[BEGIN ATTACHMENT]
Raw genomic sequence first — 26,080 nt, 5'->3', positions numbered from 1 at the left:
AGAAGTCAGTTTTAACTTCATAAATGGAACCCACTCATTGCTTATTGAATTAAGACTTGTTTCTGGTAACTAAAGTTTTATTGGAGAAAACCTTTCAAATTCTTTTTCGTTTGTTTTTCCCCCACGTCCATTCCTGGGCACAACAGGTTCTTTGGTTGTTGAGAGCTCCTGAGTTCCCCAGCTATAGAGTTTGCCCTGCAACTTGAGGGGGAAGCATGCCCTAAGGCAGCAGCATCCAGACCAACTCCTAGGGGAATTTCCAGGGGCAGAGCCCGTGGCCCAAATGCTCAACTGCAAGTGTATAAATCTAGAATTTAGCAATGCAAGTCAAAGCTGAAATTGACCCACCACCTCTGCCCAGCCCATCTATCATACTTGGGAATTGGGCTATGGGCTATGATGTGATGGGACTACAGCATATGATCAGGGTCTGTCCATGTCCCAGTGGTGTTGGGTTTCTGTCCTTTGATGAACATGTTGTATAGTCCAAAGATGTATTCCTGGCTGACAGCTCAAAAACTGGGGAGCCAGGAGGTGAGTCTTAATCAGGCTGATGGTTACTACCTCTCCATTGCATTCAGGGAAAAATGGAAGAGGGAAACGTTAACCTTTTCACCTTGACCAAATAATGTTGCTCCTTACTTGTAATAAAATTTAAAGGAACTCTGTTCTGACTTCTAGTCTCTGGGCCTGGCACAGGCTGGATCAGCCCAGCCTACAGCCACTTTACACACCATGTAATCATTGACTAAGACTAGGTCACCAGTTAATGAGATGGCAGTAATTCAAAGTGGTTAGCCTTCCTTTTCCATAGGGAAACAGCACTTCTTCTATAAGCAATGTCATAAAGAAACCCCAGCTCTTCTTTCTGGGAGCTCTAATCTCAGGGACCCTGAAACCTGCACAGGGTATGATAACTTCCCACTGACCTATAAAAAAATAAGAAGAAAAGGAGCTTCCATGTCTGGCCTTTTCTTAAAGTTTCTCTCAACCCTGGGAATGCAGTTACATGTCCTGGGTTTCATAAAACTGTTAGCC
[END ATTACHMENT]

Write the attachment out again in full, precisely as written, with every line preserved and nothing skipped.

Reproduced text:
Raw genomic sequence first — 26,080 nt, 5'->3', positions numbered from 1 at the left:
AGAAGTCAGTTTTAACTTCATAAATGGAACCCACTCATTGCTTATTGAATTAAGACTTGTTTCTGGTAACTAAAGTTTTATTGGAGAAAACCTTTCAAATTCTTTTTCGTTTGTTTTTCCCCCACGTCCATTCCTGGGCACAACAGGTTCTTTGGTTGTTGAGAGCTCCTGAGTTCCCCAGCTATAGAGTTTGCCCTGCAACTTGAGGGGGAAGCATGCCCTAAGGCAGCAGCATCCAGACCAACTCCTAGGGGAATTTCCAGGGGCAGAGCCCGTGGCCCAAATGCTCAACTGCAAGTGTATAAATCTAGAATTTAGCAATGCAAGTCAAAGCTGAAATTGACCCACCACCTCTGCCCAGCCCATCTATCATACTTGGGAATTGGGCTATGGGCTATGATGTGATGGGACTACAGCATATGATCAGGGTCTGTCCATGTCCCAGTGGTGTTGGGTTTCTGTCCTTTGATGAACATGTTGTATAGTCCAAAGATGTATTCCTGGCTGACAGCTCAAAAACTGGGGAGCCAGGAGGTGAGTCTTAATCAGGCTGATGGTTACTACCTCTCCATTGCATTCAGGGAAAAATGGAAGAGGGAAACGTTAACCTTTTCACCTTGACCAAATAATGTTGCTCCTTACTTGTAATAAAATTTAAAGGAACTCTGTTCTGACTTCTAGTCTCTGGGCCTGGCACAGGCTGGATCAGCCCAGCCTACAGCCACTTTACACACCATGTAATCATTGACTAAGACTAGGTCACCAGTTAATGAGATGGCAGTAATTCAAAGTGGTTAGCCTTCCTTTTCCATAGGGAAACAGCACTTCTTCTATAAGCAATGTCATAAAGAAACCCCAGCTCTTCTTTCTGGGAGCTCTAATCTCAGGGACCCTGAAACCTGCACAGGGTATGATAACTTCCCACTGACCTATAAAAAAATAAGAAGAAAAGGAGCTTCCATGTCTGGCCTTTTCTTAAAGTTTCTCTCAACCCTGGGAATGCAGTTACATGTCCTGGGTTTCATAAAACTGTTAGCC